I mindlessly scroll past images — of former classmates, a famous person, a gym selfie, a sunset, a sponsored post, something my nephew posted that I wished he didn’t, a couple memes, an adorable baby smiling as if all is well with the world. I like a photo here. I scroll. I like another photo there. I scroll. I refresh and repeat.
And then it dawns on me: Instagram, a photography-based social media application, isn’t made for photographers. Na, it’s for socialites. It’s a popularity pool, a high school hallway, an echo chamber where artistic images captured by talented photographers get overshadowed by selfies taken by a half-naked people in bathrooms, who caption their picture with words that would make Aristotle claim plagiarism.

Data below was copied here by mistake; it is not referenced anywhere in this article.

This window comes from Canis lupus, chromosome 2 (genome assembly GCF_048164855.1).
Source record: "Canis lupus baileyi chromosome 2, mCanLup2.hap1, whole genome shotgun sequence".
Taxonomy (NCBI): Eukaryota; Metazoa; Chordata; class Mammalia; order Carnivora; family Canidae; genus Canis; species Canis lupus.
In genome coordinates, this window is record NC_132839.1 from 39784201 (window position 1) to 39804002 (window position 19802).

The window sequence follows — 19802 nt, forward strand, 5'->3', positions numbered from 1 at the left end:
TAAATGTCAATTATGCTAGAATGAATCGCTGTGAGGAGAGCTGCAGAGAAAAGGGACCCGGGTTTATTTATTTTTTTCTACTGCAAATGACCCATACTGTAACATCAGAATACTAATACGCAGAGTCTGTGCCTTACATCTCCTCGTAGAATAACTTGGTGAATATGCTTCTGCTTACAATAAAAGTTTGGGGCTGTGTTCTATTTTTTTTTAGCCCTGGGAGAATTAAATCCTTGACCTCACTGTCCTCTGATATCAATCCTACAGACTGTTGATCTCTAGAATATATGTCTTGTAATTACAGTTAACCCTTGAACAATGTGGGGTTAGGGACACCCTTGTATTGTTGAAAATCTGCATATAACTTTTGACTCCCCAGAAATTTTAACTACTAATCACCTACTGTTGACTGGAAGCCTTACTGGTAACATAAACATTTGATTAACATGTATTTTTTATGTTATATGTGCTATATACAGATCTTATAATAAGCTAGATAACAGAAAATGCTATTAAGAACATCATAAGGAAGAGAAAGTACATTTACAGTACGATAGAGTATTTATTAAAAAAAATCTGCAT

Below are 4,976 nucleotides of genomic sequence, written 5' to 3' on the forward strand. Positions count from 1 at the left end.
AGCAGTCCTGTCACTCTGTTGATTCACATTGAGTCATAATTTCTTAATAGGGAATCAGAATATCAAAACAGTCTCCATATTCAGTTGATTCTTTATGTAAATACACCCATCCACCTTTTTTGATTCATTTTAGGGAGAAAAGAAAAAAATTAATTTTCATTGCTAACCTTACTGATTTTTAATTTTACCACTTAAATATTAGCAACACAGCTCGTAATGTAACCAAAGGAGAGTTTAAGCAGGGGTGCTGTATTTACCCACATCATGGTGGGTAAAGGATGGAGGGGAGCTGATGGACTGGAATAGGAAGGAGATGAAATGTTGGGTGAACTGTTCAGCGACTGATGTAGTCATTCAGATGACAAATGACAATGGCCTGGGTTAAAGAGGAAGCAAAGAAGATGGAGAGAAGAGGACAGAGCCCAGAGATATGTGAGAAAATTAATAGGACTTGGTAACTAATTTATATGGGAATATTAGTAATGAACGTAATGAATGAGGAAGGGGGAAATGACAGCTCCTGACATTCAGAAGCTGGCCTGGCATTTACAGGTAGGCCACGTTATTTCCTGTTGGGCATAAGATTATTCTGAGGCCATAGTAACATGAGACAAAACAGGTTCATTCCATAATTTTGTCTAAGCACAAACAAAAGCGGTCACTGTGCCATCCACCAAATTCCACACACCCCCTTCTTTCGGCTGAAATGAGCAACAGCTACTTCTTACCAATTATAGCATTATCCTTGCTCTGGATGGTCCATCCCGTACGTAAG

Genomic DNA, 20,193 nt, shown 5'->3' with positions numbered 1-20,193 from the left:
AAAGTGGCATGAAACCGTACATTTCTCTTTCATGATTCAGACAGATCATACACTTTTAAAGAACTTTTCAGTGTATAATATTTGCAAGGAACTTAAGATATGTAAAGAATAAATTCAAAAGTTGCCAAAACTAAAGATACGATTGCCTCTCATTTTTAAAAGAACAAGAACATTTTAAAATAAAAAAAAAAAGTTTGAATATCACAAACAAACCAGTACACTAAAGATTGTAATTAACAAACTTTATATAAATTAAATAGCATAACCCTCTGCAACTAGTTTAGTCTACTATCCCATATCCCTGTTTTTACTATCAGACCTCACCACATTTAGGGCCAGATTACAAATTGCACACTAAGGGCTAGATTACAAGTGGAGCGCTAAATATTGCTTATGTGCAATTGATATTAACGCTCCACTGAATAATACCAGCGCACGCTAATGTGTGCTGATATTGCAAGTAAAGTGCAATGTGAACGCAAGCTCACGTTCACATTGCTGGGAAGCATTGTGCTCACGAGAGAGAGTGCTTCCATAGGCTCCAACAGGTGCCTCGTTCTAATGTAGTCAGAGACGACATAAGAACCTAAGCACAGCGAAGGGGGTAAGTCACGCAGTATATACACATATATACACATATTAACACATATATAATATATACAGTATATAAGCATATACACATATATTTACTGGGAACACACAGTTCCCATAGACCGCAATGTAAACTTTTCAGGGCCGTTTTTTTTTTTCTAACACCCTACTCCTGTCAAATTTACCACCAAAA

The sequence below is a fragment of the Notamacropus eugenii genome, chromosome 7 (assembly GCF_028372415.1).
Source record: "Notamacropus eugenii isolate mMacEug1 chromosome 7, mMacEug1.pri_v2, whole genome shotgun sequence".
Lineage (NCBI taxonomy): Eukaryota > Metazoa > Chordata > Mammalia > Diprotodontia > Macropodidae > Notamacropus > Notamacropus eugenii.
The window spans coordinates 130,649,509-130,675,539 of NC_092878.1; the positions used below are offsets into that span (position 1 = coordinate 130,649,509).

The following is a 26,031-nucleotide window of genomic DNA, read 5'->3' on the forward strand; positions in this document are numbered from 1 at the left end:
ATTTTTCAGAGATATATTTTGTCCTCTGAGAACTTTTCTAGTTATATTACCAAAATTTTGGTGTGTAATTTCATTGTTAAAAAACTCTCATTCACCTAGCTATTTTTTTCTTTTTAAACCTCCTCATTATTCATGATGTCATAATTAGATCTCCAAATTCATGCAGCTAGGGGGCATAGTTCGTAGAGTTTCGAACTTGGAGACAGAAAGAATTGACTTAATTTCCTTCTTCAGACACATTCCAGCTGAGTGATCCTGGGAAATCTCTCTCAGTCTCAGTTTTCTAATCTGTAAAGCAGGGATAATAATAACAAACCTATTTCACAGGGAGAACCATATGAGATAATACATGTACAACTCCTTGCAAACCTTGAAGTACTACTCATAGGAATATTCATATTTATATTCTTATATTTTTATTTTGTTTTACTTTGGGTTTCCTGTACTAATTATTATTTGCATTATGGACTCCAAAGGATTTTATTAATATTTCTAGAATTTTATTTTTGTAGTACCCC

Of the 100 most-followed Instagram accounts, there are entertainers, athletes, a couple brands, and a few media outlets. But there isn’t one single individual photographer in the top 100 Instagram accounts; further evidence that this is an image-driven popularity contest. Because of that, true photographers don’t get the exposure (no pun intended) they deserve.
And then there's Everyday Bay Area. It’s a part of Everyday Everywhere, a collection of Instagram accounts from all over the place — there’s #EverydayEgypt, #EverydayBronx and even #EverydayIncarceration.